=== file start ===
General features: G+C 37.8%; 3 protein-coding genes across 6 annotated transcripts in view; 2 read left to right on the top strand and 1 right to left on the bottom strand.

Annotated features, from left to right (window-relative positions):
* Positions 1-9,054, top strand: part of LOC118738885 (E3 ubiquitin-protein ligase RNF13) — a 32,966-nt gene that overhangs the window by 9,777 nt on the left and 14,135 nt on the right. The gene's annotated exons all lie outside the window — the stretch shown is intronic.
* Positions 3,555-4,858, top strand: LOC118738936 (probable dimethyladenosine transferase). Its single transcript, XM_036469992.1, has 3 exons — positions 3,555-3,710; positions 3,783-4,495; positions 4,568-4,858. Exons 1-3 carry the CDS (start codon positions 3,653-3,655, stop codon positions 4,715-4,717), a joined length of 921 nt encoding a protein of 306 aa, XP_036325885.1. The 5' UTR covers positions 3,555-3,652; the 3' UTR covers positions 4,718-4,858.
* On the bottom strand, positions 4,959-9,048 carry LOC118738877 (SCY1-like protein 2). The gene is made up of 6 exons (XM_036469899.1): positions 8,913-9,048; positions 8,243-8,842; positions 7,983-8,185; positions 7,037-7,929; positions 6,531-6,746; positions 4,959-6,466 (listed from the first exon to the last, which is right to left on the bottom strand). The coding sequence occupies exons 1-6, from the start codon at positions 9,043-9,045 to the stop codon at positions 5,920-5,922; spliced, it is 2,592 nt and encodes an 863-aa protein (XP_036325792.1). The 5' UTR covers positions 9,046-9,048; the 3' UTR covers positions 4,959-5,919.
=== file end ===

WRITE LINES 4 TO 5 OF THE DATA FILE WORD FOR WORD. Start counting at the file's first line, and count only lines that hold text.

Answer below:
* Positions 3,555-4,858, top strand: LOC118738936 (probable dimethyladenosine transferase). Its single transcript, XM_036469992.1, has 3 exons — positions 3,555-3,710; positions 3,783-4,495; positions 4,568-4,858. Exons 1-3 carry the CDS (start codon positions 3,653-3,655, stop codon positions 4,715-4,717), a joined length of 921 nt encoding a protein of 306 aa, XP_036325885.1. The 5' UTR covers positions 3,555-3,652; the 3' UTR covers positions 4,718-4,858.
* On the bottom strand, positions 4,959-9,048 carry LOC118738877 (SCY1-like protein 2). The gene is made up of 6 exons (XM_036469899.1): positions 8,913-9,048; positions 8,243-8,842; positions 7,983-8,185; positions 7,037-7,929; positions 6,531-6,746; positions 4,959-6,466 (listed from the first exon to the last, which is right to left on the bottom strand). The coding sequence occupies exons 1-6, from the start codon at positions 9,043-9,045 to the stop codon at positions 5,920-5,922; spliced, it is 2,592 nt and encodes an 863-aa protein (XP_036325792.1). The 5' UTR covers positions 9,046-9,048; the 3' UTR covers positions 4,959-5,919.